The Right Hon Alexander Montgomery Carlisle, who died yesterday in London at the age of 71, was a Belfast shipbuilder and engineer of distinction, who rose to be general manager and chairman of Messrs Harland & Wolff. He was a man of strong convictions, and on one memorable occasion addressed the House of Lords from the steps of the Throne. Last November he took a chill while visiting Doorn to see the ex-Kaiser, and was confined to the house for a time, but over-rated his strength and went out too soon. He had known the ex-Kaiser before the war, and was his guest at a famous supper party after the Kiel Regatta.
Born at Ballymena, County Antrim, on July 8, 1854, the eldest son of Mr John Carlisle, he was sent to the Royal Academical Institution, Belfast, of which his father was headmaster. At the age of 16 he was apprenticed to Messrs Harland & Wolff, and during the next 40 years held successively the positions of chief draughtsman, under manager, shipyard manager, and finally general manager of the whole business, and chairman of the board of directors. It was a period of great development in the yards, during which many famous liners were built, and in this work Mr Carlisle took his full share. He designed the White Star liners, including the Titanic.
In 1879 his sister, Margaret Montgomery Carlisle, married Mr William Pirrie (afterwards the late Lord Pirrie), who had become a partner in Harland & Wolff in 1874. Mr Carlisle retired from the general managership and chairmanship in 1910, but remained as adviser and consultant. He was a member of the Departmental Committee on Accidents in Factories and Workshops, 1908, and of the Merchant Shipping Advisory Committee on Life-saving Appliances, 1911.
Politically Mr Carlisle, who was sworn of the Irish Privy Council in 1907, might be described as an Independent Unionist, and it was in that character that he contested West Belfast at the General Election of 1906, but he only polled 153 votes out of a total poll of 8,400. The incident in the House of Lords occurred on August 9, 1920. On the motion for the second reading of the Restoration of Order in Ireland Bill, Mr Carlisle, standing on the steps of the Throne, to which he had access as a Privy Councillor, uttered the words:— “My lords, if you pass this Bill you may kill England, not Ireland.” On the following day Lord Lincolnshire, as Lord Great Chamberlain, drew their lordships’ attention to this “disorderly interruption” as “a grave offence against the dignity and decorum of the House,” and it was arranged that Lord Curzon, as Leader of the House, should write to Mr Carlisle and give him an opportunity of explaining or apologizing. In his reply to Lord Curzon’s letter, Mr Carlisle wrote:-“Their lordships were about to pass a measure which had for its object the wanton destruction of the constitutional liberties of my countrymen. Under such conditions as these the petty restraints of procedure may justly give place to the righteous indignation, not merely of an honest patriot, but of all true lovers of freedom. It was not my interruption that was the most serious affront to the dignity of their lordships’ House. The most serious affront to the dignity of that historic House was, and is, that the descendants of those who won at Runnymede the Charter of all British liberties should have proved themselves unworthy of their sires.” In consequence of this reply the privilege of admission to the Steps of the Throne was withdrawn from Mr Carlisle. When Lord Lincolnshire notified him of this, he answered:—” The fact that I have performed what I felt to be an imperative duty enables me to accept their lordships’ resolution with fortitude.”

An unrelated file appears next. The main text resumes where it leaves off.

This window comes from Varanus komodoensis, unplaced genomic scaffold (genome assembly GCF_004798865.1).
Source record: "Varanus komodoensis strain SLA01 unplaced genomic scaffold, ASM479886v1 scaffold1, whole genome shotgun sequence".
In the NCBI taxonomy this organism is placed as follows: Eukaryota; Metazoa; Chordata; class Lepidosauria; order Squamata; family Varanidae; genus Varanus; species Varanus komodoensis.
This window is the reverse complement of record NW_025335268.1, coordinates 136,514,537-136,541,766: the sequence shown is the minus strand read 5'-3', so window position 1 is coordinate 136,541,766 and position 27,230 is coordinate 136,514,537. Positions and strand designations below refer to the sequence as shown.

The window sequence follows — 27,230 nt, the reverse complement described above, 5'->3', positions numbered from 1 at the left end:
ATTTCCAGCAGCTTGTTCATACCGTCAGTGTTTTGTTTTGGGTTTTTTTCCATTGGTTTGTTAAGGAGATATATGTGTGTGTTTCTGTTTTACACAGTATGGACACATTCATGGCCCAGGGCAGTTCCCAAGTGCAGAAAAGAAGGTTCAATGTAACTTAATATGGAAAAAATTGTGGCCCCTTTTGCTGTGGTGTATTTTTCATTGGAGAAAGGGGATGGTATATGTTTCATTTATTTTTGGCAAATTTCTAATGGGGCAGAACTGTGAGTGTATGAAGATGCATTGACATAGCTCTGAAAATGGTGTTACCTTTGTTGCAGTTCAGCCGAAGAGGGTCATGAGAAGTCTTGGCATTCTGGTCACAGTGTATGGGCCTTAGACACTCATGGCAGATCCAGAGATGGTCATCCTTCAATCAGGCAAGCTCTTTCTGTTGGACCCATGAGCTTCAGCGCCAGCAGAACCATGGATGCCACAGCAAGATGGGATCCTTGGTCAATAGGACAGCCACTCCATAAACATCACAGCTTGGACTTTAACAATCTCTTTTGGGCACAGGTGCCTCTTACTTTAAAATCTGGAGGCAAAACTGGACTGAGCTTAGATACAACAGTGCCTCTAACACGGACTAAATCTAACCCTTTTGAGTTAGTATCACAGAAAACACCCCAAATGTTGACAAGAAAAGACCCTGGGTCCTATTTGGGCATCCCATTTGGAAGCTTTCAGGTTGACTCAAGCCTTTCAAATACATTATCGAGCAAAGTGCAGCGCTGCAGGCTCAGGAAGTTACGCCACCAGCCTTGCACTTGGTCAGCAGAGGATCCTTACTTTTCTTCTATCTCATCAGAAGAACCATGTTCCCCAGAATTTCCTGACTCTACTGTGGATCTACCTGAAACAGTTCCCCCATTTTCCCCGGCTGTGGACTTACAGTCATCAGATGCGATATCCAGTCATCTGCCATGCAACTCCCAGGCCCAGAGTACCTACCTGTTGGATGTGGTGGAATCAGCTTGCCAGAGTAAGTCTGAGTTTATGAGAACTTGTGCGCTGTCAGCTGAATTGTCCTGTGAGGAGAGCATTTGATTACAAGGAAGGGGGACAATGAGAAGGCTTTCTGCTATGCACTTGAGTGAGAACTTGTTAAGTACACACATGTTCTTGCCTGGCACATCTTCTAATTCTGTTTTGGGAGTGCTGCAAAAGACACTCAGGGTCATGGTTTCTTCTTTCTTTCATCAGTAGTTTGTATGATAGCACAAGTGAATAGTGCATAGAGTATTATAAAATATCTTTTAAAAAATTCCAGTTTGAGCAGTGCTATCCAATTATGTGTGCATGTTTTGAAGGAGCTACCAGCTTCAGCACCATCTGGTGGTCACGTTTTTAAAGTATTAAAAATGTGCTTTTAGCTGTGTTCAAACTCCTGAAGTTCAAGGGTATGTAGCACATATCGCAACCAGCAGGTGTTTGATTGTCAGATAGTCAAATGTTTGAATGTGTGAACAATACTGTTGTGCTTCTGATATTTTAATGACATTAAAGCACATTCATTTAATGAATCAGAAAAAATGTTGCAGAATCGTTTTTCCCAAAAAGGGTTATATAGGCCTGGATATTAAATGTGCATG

Mr Carlisle was a member of the Royal Thames Yacht Club. He married Edith, daughter of Mr J.B.Wooster of San Francisco, and had one son and two daughters.